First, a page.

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At the damn risk of sounding transphobic, I think that when the Iron Bull was referring to transgender in regards to Krem, that he was lying. My thoughts come after seeing the cutscene for the big reveal that "Oh my gosh Krem is born a woman!" were immediately slashed after seeing the cutscene where I had to hit Iron Bull with a stick because Cassandra couldn't do it right.

Why would I think the Iron Bull lied to his comrades? Because the Qun wouldn't be a thing to swap gender roles at the fact that someone thought they were different, because that frankly unravels the literal entirety of the Qun. What if a merchant thought he was placed in the wrong spot and should be a warrior? Iron Bull is a trained liar, so I do believe that it would more likely be a lie than the truth. Especially with how quick he said it. Felt kinda rehearsed, but then again a lot dialogue probably was.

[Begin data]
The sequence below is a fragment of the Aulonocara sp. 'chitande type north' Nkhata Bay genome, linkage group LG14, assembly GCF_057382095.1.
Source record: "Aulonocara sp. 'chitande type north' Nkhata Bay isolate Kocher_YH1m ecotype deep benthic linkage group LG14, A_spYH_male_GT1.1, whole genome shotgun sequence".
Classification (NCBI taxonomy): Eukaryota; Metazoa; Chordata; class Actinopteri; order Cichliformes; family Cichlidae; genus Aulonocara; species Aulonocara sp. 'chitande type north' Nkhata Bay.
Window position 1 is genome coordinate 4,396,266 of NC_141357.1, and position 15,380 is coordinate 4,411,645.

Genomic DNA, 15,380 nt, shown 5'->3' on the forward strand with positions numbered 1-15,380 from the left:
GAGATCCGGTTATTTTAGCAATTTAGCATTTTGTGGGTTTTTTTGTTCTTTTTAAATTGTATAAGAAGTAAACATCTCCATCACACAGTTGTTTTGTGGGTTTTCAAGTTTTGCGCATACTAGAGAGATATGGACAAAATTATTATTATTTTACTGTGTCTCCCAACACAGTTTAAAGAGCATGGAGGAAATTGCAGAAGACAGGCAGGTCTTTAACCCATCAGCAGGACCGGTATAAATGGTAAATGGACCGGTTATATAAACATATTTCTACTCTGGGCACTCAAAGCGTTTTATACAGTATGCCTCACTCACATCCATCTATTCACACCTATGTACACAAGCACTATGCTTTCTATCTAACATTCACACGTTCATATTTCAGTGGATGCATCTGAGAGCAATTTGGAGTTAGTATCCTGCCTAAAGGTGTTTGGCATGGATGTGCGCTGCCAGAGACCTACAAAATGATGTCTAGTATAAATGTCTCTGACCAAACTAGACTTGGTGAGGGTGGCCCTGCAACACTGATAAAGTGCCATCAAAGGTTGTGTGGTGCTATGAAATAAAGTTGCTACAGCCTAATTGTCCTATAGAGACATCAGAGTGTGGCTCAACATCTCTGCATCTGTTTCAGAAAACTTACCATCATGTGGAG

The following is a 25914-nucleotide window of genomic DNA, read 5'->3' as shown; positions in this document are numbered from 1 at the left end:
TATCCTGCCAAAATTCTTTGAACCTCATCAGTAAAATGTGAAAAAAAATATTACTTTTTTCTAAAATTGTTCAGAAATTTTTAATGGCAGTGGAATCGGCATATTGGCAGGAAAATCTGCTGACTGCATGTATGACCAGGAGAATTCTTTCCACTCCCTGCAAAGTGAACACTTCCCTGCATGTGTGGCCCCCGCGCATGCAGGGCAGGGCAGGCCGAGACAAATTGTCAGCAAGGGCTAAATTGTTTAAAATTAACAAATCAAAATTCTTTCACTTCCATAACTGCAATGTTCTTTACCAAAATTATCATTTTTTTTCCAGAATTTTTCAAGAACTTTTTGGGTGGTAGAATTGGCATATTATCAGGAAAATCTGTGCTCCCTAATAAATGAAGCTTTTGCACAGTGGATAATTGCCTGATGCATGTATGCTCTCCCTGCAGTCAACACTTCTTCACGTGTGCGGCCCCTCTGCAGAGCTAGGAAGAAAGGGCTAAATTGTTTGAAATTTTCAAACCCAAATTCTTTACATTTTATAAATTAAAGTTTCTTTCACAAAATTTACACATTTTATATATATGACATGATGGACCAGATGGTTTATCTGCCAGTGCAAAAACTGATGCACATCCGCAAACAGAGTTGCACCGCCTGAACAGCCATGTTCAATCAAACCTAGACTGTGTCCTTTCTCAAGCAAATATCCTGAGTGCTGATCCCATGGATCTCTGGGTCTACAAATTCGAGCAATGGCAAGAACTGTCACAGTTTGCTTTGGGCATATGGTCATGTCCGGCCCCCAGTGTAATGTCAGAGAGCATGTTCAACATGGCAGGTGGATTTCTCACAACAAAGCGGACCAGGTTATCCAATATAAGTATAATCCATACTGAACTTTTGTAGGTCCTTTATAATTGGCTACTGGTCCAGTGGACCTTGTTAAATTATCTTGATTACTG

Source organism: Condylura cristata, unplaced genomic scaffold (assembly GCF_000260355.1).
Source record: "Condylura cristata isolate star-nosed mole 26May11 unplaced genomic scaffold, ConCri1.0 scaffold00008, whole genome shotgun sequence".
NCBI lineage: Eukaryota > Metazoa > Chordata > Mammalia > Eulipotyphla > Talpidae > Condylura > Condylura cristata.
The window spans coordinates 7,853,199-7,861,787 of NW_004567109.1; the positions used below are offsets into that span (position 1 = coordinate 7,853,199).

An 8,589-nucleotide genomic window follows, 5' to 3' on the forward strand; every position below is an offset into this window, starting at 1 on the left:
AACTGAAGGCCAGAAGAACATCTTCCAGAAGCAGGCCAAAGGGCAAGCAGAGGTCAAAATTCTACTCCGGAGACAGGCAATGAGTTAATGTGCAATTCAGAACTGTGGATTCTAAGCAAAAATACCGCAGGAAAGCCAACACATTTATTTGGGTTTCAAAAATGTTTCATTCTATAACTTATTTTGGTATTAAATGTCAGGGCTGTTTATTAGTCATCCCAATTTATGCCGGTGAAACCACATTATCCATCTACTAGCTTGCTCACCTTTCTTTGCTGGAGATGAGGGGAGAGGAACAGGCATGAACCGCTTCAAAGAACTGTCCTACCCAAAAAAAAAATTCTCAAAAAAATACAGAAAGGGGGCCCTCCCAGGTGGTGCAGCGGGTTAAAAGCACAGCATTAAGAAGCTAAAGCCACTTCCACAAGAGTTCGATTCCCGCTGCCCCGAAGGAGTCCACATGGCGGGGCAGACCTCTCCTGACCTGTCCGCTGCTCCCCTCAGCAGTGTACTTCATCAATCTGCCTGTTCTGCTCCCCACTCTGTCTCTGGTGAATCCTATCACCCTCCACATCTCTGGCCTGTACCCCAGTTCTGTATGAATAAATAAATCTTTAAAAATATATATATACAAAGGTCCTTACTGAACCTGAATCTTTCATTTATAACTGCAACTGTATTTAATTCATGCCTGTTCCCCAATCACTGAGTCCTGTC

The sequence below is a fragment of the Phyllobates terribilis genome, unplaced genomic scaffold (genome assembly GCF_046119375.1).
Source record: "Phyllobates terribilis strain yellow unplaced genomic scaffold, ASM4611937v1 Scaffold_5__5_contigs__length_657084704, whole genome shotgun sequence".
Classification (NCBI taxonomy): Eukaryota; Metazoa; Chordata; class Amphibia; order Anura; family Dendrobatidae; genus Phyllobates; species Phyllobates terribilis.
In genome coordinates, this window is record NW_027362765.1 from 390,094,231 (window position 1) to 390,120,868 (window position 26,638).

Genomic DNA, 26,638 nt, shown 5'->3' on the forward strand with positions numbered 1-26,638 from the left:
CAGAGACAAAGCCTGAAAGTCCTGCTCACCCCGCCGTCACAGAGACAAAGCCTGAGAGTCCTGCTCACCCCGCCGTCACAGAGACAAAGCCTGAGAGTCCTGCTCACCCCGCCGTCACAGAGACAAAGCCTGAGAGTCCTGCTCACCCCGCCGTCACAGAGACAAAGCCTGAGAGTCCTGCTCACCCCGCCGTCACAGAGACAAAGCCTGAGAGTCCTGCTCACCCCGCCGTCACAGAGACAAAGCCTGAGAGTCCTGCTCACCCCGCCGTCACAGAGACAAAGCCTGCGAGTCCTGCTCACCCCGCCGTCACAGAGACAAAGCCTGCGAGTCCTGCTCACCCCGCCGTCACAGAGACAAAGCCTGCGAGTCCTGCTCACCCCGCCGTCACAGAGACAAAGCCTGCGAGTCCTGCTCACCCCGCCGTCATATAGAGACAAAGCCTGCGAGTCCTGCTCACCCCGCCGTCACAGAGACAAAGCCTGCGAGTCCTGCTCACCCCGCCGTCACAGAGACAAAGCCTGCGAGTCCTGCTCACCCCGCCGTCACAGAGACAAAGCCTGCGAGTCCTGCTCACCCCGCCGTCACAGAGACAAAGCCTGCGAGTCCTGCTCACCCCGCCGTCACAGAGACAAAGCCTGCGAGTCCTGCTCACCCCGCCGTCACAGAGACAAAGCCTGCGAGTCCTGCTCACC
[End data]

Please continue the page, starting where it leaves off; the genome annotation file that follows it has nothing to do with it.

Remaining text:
I dunno, seems like too big a loophole for Qunari society to say "Yeah let's allow gender roles to be swapped because they believe themselves to be a man in a woman's body-- next we'll allow merchants to be warriors because clearly they're warriors trapped in a merchant's body..."

  1. WayLate #CisgenderedScum #HashtagsonDAWikiForums #PleaseDontBanMeDabuddah 10:18, August 25, 2015 (UTC)

Throwing my 2 cents into it; by reversing gender roles, does not necessarily mean the vocations they are assigned to, will be changed. Regardless, Bull explains it more clearly I think, in a more believable manner by saying if a woman wants to fight within the Qun and is actually suited for it she effectively becomes a man within the eyes of their society. Okay, might be grasping at the straws, as Sten's reaction seems to be more dictated in the completely opposite direction when he sees a woman fighting when you speak to him as a fem warden.